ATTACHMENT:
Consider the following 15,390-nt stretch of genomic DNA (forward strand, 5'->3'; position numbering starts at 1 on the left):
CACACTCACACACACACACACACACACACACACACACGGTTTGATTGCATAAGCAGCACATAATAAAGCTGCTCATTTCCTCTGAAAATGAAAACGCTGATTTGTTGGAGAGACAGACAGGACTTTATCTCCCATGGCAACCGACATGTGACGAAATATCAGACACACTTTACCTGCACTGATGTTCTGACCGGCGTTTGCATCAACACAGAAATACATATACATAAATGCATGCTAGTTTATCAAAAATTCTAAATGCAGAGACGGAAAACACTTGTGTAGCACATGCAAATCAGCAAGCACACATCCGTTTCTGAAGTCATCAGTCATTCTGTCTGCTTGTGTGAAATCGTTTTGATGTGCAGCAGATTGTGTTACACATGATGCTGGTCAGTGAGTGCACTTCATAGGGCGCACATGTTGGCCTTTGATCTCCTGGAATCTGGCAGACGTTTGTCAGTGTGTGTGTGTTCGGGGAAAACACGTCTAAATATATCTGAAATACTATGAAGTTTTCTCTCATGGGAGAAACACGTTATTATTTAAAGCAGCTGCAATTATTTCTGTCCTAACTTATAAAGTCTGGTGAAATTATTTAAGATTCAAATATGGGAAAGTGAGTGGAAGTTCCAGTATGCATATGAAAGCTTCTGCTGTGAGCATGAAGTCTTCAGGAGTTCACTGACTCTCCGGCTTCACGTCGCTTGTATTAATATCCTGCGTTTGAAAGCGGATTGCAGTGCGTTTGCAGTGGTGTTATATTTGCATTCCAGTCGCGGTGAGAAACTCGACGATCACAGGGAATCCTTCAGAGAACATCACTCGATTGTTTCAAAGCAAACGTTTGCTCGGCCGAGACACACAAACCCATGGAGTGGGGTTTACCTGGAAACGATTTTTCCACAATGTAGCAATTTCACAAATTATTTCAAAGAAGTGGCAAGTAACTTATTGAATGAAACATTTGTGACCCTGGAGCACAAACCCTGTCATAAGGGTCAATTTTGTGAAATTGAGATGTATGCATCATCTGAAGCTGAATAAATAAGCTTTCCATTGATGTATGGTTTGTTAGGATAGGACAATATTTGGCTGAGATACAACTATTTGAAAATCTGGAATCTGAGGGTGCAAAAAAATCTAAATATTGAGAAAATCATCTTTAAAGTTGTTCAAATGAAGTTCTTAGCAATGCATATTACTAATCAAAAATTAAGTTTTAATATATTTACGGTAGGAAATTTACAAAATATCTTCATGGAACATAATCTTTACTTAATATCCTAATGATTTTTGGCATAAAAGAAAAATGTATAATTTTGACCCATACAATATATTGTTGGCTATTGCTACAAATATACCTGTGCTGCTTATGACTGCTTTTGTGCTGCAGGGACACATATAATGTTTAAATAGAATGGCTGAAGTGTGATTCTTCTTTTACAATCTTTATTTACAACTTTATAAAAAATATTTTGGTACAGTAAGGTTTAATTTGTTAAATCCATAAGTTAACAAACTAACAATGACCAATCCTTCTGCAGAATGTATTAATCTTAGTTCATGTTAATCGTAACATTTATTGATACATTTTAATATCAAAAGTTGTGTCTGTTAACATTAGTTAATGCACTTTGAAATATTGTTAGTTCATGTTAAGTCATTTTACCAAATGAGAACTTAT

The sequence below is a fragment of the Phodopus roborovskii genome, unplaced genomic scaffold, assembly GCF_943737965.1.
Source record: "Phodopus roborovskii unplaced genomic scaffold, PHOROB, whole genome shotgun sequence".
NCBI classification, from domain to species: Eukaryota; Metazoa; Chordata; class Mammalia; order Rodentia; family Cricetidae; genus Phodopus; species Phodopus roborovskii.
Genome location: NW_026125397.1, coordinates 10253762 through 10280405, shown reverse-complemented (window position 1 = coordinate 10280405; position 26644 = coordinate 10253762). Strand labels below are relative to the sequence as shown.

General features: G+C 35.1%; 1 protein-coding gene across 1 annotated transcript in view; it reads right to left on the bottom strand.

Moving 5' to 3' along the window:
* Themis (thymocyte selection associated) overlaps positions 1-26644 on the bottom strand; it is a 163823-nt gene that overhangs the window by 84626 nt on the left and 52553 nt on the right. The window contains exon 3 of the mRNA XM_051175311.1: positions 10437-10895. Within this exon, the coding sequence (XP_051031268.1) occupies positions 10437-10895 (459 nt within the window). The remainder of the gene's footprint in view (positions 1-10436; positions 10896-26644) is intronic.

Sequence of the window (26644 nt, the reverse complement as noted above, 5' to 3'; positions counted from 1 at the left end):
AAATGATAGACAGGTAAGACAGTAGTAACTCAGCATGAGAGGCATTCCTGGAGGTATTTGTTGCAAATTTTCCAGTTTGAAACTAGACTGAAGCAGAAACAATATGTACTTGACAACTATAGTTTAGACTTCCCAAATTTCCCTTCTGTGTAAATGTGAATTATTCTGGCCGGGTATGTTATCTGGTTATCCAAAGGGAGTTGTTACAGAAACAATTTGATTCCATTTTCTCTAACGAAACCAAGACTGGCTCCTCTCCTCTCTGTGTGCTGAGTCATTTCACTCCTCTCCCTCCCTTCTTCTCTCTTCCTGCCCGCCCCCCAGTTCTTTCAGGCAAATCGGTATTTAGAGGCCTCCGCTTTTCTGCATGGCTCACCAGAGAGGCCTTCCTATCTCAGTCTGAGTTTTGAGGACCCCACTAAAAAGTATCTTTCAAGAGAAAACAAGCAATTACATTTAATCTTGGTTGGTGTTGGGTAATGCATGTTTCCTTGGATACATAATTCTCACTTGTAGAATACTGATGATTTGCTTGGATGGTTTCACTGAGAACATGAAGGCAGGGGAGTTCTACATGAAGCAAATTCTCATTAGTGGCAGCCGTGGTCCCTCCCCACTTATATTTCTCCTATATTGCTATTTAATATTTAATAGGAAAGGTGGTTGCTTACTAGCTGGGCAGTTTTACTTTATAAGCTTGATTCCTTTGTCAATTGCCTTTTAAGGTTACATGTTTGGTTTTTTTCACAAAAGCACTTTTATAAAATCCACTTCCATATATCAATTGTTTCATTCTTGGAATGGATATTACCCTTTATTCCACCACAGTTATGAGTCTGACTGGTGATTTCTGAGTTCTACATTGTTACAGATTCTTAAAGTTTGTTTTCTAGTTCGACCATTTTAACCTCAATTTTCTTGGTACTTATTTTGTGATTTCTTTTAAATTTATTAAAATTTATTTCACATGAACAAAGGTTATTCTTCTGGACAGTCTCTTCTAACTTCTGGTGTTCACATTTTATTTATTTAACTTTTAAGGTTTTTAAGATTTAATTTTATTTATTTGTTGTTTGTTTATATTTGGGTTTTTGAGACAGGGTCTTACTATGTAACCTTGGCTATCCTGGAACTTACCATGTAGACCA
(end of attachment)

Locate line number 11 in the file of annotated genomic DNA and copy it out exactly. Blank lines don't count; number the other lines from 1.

AAATGATAGACAGGTAAGACAGTAGTAACTCAGCATGAGAGGCATTCCTGGAGGTATTTGTTGCAAATTTTCCAGTTTGAAACTAGACTGAAGCAGAAACAATATGTACTTGACAACTATAGTTTAGACTTCCCAAATTTCCCTTCTGTGTAAATGTGAATTATTCTGGCCGGGTATGTTATCTGGTTATCCAAAGGGAGTTGTTACAGAAACAATTTGATTCCATTTTCTCTAACGAAACCAAGACTGGCTCCTCTCCTCTCTGTGTGCTGAGTCATTTCACTCCTCTCCCTCCCTTCTTCTCTCTTCCTGCCCGCCCCCCAGTTCTTTCAGGCAAATCGGTATTTAGAGGCCTCCGCTTTTCTGCATGGCTCACCAGAGAGGCCTTCCTATCTCAGTCTGAGTTTTGAGGACCCCACTAAAAAGTATCTTTCAAGAGAAAACAAGCAATTACATTTAATCTTGGTTGGTGTTGGGTAATGCATGTTTCCTTGGATACATAATTCTCACTTGTAGAATACTGATGATTTGCTTGGATGGTTTCACTGAGAACATGAAGGCAGGGGAGTTCTACATGAAGCAAATTCTCATTAGTGGCAGCCGTGGTCCCTCCCCACTTATATTTCTCCTATATTGCTATTTAATATTTAATAGGAAAGGTGGTTGCTTACTAGCTGGGCAGTTTTACTTTATAAGCTTGATTCCTTTGTCAATTGCCTTTTAAGGTTACATGTTTGGTTTTTTTCACAAAAGCACTTTTATAAAATCCACTTCCATATATCAATTGTTTCATTCTTGGAATGGATATTACCCTTTATTCCACCACAGTTATGAGTCTGACTGGTGATTTCTGAGTTCTACATTGTTACAGATTCTTAAAGTTTGTTTTCTAGTTCGACCATTTTAACCTCAATTTTCTTGGTACTTATTTTGTGATTTCTTTTAAATTTATTAAAATTTATTTCACATGAACAAAGGTTATTCTTCTGGACAGTCTCTTCTAACTTCTGGTGTTCACATTTTATTTATTTAACTTTTAAGGTTTTTAAGATTTAATTTTATTTATTTGTTGTTTGTTTATATTTGGGTTTTTGAGACAGGGTCTTACTATGTAACCTTGGCTATCCTGGAACTTACCATGTAGACCA